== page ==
Michael Turpin, executive vice president of employee benefits at USI’s corporate headquarters in Briarcliff, Manor, NY, said, “Health reform is advancing at an uneven but relentless pace toward its goal of ensuring coverage for all. Public and private exchanges, mandatory minimum loss ratios and economic pressure to reduce non health related costs has already been taking its toll on traditional intermediaries – insurance agents and small independent brokers – who are seeing remuneration reduced and client demand for compliance, technical, communications and clinical expertise increase. As healthcare purchasing splinters into multiple distribution channels and remuneration becomes transparent and more directly tied to outcomes and value, we expect to see agency consolidations and a reduced field of advisors.”
For those employers surveyed by USI, only three percent claim they are “likely” or “very likely” to drop coverage once the Rhode Island insurance exchange becomes available in 2014. Many employers are taking a wait and see attitude, and 27 percent indicated that they do not know yet what they will do. Slade said, “The Office of the Health Insurance Commissioner for Rhode Island has stated publicly that more competition won't help solve the cost problem which we find interesting given the fact that we have less competition here than almost any other market of comparable size and possibly the absolute worst average costs.”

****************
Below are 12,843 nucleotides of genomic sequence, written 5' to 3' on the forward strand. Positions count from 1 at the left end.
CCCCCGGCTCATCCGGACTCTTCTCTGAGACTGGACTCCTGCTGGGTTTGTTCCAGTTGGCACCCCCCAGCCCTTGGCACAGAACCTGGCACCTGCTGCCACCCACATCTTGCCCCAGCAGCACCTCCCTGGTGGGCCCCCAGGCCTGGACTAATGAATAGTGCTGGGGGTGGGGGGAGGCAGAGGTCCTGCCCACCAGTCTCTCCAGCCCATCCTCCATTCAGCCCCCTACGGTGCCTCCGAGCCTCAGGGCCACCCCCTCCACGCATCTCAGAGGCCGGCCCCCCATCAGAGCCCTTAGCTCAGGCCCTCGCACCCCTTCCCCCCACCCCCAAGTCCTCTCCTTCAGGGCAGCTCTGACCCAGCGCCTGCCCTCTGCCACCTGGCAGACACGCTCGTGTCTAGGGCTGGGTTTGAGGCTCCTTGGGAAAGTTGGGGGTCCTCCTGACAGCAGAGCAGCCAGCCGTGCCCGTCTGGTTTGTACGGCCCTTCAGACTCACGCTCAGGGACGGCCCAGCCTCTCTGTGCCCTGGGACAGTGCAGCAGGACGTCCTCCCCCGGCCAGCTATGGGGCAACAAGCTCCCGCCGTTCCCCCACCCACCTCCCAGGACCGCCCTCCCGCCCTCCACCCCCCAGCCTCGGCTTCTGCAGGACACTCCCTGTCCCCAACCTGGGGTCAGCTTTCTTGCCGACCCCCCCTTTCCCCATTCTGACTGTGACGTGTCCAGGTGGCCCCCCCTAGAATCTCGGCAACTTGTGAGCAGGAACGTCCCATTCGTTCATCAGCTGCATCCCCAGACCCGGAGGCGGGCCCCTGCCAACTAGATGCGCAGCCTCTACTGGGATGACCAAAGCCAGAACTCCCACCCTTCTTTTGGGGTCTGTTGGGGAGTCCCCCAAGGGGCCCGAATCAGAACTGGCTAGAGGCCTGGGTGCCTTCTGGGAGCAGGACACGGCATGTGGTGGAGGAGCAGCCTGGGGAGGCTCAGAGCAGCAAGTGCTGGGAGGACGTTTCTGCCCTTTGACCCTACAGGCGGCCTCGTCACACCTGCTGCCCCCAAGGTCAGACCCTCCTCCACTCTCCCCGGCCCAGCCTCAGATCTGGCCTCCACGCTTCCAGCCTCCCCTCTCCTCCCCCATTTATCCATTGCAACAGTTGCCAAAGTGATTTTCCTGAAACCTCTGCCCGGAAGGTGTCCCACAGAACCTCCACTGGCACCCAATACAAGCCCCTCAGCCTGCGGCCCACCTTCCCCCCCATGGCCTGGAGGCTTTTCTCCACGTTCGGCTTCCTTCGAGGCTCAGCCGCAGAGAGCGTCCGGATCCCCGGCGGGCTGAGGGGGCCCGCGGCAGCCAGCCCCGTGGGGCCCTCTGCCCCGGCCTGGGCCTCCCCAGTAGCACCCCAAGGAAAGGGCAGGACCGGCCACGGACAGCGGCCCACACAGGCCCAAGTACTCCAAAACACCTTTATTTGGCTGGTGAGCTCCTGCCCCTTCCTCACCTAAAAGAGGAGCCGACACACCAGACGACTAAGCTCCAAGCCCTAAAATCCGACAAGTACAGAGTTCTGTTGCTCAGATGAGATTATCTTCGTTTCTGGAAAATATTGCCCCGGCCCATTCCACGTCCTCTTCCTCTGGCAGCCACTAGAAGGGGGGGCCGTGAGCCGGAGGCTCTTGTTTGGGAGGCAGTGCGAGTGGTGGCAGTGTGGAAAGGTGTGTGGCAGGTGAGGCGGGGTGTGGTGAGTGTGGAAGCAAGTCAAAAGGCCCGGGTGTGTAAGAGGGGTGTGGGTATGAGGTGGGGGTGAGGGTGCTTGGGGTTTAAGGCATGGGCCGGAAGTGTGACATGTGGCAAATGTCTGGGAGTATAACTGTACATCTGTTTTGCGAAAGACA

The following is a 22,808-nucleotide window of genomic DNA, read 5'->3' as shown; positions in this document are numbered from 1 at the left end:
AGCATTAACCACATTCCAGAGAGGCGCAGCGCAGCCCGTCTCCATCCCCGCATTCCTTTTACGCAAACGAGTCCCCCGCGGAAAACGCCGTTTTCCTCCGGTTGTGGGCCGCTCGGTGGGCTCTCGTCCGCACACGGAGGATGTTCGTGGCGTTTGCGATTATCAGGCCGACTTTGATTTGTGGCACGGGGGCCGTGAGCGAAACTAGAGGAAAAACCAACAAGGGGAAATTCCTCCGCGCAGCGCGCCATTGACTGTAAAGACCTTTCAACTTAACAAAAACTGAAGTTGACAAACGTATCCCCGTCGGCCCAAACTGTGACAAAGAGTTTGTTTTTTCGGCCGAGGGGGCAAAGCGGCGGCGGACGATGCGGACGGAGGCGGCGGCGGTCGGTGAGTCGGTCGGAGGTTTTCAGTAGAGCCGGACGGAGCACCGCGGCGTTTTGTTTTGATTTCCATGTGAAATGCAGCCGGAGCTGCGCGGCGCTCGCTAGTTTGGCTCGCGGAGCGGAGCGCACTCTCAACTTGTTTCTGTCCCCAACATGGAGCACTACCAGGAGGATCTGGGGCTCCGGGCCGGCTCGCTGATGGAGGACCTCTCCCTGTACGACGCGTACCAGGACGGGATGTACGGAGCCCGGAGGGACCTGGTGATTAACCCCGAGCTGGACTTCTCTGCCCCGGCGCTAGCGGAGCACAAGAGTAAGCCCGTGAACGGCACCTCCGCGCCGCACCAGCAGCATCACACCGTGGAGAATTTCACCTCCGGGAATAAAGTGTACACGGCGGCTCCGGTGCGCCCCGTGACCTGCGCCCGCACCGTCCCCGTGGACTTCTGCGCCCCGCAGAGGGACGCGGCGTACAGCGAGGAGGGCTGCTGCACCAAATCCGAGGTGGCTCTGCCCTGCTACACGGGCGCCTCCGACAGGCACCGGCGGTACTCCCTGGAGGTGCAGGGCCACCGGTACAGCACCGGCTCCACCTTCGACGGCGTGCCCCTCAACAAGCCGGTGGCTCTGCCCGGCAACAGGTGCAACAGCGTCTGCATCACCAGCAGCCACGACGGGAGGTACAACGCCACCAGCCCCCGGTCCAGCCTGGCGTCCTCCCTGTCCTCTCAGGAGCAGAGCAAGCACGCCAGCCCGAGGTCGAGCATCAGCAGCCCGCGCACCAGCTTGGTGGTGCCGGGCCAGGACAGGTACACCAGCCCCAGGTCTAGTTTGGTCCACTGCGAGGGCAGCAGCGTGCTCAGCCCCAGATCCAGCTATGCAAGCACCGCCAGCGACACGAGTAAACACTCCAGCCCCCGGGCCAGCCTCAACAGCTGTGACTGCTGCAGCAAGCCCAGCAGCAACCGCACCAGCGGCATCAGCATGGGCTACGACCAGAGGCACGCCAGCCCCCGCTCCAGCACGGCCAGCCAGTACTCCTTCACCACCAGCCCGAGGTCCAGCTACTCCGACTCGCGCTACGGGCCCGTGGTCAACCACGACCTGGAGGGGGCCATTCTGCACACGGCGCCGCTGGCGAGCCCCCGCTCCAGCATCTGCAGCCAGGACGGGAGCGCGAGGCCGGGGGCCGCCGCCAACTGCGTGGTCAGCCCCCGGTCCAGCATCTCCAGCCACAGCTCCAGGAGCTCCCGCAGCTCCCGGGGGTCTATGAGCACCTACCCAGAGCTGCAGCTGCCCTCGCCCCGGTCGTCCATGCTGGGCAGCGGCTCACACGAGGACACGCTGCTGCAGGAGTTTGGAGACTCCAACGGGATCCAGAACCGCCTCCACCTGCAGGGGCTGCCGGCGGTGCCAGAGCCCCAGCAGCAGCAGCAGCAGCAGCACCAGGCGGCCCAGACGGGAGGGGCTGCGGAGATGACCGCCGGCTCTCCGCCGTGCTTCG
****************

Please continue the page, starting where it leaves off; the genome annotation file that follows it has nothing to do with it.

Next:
While 22 percent of Rhode Island employers reported a “grandfather” status on their health plans, only six percent expect to remain grandfathered in 2013. This is a stark contrast to the Department of Health and Human Services’ prediction that 34 to 55 percent of employers would remain grandfathered in 2013. Patrick Canavan, senior vice president, employee benefits for USI New England, said, “For the mid-market broker, staying ahead is much more than marketing health insurers for a quote. Being able to present a broad and deep set of measurable employee benefits solutions that will help your clients attract talent, improve employee retention and grow their earnings is what will differentiate you. In this new era of health reform, if you don’t have the capabilities to present an agnostic review of all the options available and then back it up with custom solutions and superior service that yield meaningful results, the client will find someone else who does.”
The 2012 Rhode Island Area Health & Welfare Benefits Survey was distributed to over 300 employers doing business in the Rhode Island area. Data was compiled and recorded and reviewed to ensure accuracy. All individual responses are treated with strict confidentiality.
Media inquiries: For a copy of the 2012 Rhode Island Employer-Sponsored Health & Welfare Benefits Survey, contact Cecile Locurto at email@example.com.
About USI Insurance Services
Founded in 1994, USI is a leading distributor of property and casualty insurance, employee benefits and specialty products throughout the United States. Headquartered in Briarcliff Manor, NY, the Company operates out of nearly 100 offices in 26 states. As the third largest privately-held insurance broker in the nation, USI combines its client-centric culture at the local level with leading edge technical resources on the national level. Visit www.usi.biz for more information.